There is nothing quite like the Whiteface Sky Racing weekend. Not only does it have the only vertical K in the Northeast on Saturday, the Sky Race on Sunday has another two VK’s! My goal for this year’s Sky Race was to run faster, mostly through stronger climbing and a more consistent Flume loop between the two VK’s. For once, we were going to get some decent weather, although the storms the past two years sure made for some fun!
The race started off with Alex Ricard and Matt Lipsey going to the front and setting an aggressive pace. This was expected, and I settled into 3rd, hoping to maintain a reasonable gap to the top. I was about 30 seconds faster than last year, which was good, but I was hoping for another 30-60 seconds. Matt must have made it up in about 39 minutes, which is ridiculous, as Joe Gray won the VK in 38:15 two years ago.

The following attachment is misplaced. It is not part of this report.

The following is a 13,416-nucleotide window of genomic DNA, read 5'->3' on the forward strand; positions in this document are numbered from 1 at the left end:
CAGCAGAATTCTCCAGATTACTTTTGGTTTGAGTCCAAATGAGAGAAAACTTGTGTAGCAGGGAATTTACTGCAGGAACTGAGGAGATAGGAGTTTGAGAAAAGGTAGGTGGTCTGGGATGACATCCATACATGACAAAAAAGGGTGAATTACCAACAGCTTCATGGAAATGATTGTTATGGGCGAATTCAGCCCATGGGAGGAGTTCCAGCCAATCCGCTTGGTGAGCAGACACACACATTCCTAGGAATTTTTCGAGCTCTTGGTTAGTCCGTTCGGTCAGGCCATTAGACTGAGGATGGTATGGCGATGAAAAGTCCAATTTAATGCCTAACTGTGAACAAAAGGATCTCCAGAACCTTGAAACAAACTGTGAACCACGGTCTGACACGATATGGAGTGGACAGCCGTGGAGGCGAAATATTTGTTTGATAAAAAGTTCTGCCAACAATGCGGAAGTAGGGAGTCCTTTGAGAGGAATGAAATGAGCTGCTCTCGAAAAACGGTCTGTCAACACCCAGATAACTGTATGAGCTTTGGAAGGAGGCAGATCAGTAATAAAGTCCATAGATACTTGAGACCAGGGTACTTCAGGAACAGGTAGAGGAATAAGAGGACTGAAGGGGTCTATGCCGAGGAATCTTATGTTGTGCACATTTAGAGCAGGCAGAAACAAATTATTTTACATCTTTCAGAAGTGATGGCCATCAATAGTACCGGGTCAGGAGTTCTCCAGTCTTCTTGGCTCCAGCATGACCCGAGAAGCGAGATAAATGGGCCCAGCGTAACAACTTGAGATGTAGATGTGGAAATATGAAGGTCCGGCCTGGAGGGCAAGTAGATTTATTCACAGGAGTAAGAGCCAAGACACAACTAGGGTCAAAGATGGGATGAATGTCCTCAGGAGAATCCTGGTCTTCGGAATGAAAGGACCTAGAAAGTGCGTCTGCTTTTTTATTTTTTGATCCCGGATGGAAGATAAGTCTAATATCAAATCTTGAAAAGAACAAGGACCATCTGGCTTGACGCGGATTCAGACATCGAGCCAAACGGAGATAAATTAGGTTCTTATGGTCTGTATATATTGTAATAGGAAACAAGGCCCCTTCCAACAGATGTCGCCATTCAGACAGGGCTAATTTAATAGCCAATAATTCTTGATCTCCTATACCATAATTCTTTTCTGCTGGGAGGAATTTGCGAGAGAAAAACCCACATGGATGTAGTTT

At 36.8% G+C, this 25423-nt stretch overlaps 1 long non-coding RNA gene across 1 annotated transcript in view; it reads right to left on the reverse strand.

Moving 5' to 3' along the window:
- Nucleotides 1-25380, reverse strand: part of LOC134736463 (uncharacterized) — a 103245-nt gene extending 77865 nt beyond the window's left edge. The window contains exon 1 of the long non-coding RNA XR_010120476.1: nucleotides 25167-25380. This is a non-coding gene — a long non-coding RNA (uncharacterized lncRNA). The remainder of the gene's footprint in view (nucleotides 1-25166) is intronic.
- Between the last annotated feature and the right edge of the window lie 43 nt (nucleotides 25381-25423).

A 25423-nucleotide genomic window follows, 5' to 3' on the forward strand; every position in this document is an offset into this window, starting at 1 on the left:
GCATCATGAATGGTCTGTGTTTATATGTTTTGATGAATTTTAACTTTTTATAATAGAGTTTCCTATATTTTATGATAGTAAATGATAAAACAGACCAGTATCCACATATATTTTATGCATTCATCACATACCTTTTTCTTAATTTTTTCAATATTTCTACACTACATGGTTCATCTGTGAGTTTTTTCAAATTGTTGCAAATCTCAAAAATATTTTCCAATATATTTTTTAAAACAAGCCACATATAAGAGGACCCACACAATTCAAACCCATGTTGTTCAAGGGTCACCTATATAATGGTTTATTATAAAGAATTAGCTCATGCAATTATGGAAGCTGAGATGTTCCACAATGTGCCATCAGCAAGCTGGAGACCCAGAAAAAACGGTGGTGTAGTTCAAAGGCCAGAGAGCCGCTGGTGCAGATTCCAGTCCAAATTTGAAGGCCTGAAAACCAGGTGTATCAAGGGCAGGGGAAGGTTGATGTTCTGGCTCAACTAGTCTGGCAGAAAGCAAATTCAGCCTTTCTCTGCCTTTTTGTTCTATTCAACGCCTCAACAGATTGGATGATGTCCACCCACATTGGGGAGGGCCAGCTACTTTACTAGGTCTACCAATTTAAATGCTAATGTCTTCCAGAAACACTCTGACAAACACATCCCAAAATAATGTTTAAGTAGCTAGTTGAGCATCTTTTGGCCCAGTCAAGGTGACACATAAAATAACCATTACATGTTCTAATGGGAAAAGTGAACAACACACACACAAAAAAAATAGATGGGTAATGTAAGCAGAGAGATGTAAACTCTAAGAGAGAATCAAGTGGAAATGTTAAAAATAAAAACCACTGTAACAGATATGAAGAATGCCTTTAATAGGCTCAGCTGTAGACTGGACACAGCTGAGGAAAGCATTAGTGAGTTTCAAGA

I seemed to be by myself on the descent, and tried to find the correct balance of aggression, safety, and smart pacing on the brutally steep trail. Whenever the route seems to back off on the insanely steep scale, you see flags for a left turn that ensures you keep going straight down the mountain and bypass anything that remotely resembles a switchback. I thought I had tightened my shoes enough, but you can never tighten your shoes enough at Whiteface, and my toes were starting to connect with the front of my shoes. I was wearing Oroc 280’s instead of Arctic Talon 275’s, and the Orocs had a bit less protection on the loose rocks, which was unfortunate.
I made it to the base in 1:02, similar to last year, grabbed my bottle, and headed out on the Flume loop. This five mile section is mostly unrelenting small hills which make it challenging to maintain a fast pace after 2-3 miles. I worked on maintaining my momentum, while also saving some for the second VK loop. I ended up starting the second VK at 1:52, about a minute behind my split from last year. It had felt faster…